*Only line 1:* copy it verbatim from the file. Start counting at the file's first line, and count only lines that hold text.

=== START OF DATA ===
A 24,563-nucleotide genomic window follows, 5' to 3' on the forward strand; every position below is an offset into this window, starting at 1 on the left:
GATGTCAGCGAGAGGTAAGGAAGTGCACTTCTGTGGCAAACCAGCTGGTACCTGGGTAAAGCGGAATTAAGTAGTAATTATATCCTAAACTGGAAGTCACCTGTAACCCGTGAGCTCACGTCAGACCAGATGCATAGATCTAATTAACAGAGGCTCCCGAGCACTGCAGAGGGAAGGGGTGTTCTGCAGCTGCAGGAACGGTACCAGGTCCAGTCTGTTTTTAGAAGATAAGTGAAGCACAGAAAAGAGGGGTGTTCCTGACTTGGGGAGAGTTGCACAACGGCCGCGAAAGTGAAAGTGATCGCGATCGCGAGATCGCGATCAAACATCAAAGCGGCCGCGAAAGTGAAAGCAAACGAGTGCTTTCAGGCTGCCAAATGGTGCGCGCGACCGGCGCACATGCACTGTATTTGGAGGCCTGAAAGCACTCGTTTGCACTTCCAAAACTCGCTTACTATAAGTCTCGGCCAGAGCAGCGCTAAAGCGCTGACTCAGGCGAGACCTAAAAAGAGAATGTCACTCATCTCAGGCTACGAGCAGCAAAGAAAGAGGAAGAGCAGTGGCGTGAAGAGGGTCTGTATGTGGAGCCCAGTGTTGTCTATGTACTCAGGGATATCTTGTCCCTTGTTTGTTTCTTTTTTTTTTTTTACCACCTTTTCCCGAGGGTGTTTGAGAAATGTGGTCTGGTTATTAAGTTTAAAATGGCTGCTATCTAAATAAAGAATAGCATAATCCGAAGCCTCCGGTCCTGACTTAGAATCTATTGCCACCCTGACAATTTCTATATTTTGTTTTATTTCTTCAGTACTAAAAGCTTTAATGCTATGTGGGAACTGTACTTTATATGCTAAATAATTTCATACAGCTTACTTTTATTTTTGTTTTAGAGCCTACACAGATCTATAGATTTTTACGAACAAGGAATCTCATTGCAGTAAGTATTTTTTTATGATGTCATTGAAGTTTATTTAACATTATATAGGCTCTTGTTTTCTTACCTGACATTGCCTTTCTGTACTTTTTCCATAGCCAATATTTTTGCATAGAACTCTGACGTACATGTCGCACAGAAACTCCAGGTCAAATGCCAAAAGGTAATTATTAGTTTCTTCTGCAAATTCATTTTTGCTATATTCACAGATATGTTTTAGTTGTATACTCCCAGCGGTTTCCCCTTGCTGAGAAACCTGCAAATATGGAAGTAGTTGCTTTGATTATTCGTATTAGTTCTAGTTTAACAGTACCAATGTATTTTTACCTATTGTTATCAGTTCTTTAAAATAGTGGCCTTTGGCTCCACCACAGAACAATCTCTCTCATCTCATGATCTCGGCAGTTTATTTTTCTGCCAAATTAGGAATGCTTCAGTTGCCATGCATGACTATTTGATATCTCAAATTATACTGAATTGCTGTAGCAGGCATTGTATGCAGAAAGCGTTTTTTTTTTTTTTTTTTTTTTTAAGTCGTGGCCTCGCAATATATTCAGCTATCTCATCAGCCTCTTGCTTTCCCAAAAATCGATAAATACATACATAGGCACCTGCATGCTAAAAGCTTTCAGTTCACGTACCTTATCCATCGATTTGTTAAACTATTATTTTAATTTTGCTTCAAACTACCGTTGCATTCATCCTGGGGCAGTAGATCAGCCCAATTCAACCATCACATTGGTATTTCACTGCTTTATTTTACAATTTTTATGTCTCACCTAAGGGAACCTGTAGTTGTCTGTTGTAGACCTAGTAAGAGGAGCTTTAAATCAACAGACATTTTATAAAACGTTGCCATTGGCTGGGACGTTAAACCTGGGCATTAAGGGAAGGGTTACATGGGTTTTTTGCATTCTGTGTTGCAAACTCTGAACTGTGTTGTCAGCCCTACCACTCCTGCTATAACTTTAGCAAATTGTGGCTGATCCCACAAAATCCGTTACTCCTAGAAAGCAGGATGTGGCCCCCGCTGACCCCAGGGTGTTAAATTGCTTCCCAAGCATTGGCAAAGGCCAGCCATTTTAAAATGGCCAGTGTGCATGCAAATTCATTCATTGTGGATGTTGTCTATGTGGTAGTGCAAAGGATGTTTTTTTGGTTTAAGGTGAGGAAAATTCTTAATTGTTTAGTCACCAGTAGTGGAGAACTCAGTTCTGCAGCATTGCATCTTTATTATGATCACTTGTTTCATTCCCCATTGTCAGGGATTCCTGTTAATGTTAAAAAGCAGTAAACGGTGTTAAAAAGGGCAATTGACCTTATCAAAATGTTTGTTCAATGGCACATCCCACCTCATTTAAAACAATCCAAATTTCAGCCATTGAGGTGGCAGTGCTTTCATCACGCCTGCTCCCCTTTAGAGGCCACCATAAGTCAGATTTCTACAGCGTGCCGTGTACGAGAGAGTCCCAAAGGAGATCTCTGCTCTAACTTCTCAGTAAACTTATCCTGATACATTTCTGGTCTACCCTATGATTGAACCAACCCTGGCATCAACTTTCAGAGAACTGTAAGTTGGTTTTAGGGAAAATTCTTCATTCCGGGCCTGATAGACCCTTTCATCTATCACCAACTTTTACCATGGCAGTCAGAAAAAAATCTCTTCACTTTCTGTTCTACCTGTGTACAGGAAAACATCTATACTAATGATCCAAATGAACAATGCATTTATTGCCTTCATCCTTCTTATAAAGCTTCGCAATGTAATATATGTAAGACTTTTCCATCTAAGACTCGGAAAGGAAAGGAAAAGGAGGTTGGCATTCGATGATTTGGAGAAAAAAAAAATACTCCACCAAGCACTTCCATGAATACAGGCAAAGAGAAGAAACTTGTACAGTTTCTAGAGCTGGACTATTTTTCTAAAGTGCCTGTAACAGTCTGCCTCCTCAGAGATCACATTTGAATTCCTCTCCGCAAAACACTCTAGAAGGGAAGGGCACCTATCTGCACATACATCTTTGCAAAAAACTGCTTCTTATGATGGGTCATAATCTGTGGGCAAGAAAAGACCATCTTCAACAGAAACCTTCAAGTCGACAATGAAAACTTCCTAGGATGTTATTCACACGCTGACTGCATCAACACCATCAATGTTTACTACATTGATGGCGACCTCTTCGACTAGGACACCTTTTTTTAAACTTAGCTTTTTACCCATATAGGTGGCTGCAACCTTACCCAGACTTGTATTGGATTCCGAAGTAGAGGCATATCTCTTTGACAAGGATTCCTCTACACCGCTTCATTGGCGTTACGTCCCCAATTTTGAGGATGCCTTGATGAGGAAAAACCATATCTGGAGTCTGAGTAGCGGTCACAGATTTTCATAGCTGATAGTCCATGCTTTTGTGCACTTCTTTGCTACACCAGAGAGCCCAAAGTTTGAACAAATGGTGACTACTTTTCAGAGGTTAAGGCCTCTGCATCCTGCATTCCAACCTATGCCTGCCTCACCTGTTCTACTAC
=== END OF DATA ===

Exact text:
A 24,563-nucleotide genomic window follows, 5' to 3' on the forward strand; every position below is an offset into this window, starting at 1 on the left: